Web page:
No two tails are alike. They might vary in size, tufts, kinks, and curls, so you shouldn’t expect them to look any certain way. It’s one of their most defining features, and even so, each Japanese Bobtail you come across will have slightly different tail types.

Personality and behavior

Japanese Bobtails are extraordinarily social and happy cats. They are adaptable and can make themselves comfortable in most spaces. They love sharing their space with other animals and would benefit from having a feline companion. They also do really well with dogs as long as they are introduced respectfully. 

This cat breed is known to rely on their humans and likes to spend as much time as possible with them. Your Japanese Bobtail will follow you, interrupt your business, and chirp at you when they are looking for attention or just want to seem agreeable. 

If you are looking for a sidekick, the Japanese Bobtail would graciously accept the position.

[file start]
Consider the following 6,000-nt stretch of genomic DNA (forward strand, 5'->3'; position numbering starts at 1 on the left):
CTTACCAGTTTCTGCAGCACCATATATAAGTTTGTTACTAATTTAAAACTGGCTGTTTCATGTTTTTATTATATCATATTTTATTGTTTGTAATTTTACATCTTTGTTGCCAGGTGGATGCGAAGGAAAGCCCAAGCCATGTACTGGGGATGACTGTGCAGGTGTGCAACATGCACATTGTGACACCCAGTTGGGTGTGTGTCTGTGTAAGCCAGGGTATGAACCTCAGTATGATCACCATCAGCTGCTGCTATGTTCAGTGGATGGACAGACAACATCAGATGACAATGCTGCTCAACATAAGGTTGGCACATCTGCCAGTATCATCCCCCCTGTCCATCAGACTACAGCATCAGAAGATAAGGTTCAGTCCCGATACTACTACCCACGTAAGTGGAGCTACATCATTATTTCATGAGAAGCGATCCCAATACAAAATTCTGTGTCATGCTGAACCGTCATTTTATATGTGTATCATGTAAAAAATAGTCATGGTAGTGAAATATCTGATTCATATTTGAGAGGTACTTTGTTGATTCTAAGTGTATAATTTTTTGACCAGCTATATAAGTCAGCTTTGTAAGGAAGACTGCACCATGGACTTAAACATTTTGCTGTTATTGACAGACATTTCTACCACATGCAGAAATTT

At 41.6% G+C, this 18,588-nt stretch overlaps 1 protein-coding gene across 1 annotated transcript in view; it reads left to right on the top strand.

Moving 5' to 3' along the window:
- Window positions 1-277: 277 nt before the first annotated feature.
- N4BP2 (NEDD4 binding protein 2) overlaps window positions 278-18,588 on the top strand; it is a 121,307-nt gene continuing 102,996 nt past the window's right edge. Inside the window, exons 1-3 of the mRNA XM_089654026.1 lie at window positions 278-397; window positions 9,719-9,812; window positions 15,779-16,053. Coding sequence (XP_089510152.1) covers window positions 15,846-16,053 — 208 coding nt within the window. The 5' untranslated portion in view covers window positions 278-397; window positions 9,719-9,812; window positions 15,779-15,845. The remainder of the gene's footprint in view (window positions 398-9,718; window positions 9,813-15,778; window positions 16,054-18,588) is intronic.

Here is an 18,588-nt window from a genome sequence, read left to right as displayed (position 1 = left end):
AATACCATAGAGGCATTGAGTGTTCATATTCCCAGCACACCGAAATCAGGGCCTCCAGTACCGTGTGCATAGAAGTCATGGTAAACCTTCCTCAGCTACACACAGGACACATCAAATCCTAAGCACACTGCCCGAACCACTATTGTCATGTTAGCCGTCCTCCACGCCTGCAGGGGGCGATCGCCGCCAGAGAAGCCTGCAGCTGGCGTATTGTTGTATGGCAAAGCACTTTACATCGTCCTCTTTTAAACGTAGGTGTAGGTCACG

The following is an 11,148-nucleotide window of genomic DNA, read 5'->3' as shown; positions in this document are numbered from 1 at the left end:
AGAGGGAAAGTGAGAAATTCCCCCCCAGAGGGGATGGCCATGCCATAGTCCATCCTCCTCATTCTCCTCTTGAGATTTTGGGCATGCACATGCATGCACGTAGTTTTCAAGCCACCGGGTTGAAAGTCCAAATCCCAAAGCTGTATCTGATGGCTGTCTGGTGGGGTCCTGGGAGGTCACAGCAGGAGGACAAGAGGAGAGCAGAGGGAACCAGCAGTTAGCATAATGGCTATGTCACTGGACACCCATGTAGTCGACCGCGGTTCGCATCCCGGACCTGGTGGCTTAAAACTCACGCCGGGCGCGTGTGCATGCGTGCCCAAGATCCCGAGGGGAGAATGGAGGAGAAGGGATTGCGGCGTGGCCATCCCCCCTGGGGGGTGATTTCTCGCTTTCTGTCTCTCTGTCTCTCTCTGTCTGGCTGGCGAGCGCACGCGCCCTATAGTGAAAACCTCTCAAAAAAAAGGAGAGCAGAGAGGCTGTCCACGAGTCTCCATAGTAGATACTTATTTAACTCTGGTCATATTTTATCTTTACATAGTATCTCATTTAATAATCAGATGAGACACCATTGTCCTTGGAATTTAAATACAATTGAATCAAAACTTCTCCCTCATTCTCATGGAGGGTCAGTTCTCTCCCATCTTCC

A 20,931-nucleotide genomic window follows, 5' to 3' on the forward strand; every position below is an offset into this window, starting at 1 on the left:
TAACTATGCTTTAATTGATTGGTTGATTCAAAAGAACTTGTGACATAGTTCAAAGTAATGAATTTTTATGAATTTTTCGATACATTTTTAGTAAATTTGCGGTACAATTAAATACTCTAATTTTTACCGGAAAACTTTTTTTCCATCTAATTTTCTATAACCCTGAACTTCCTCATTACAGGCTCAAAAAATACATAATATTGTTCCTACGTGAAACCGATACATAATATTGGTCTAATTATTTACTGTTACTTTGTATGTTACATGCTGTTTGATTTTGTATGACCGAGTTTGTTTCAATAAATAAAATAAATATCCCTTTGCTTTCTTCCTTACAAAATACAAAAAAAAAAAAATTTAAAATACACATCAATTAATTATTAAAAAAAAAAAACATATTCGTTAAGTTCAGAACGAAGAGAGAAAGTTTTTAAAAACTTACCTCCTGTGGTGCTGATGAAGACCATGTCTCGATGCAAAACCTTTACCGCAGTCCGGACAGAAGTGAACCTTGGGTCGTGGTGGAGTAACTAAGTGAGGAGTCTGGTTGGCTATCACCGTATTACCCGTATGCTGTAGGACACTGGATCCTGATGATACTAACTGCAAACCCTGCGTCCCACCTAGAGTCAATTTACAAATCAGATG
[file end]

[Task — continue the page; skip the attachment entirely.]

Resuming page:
Exercise and play

Japanese Bobtails are intelligent and love to learn new ways to interact with their humans. They like puzzles, playing fetch, chasing lasers, and learning tricks. This breed is even a fan of competing in cat shows.

They are athletic and energetic, but they love to wind down with their favorite humans each night, transitioning from running laps around the kitchen to a snuggly lap cat. 

This breed is known to be strong for their size and needs proper exercise to maintain good health. Luckily, because these cats are so active, they tend to have an easy time staying healthy without much help from you.

brown tabby Japanese Bobtail cat

Caring for a Japanese Bobtail cat

Taking care of a Japanese Bobtail is pretty straightforward. You won’t have to worry about getting your Japanese Bobtail up and playing; they’ll burn plenty of calories on their own, so they’ll need regular feedings and a healthy diet.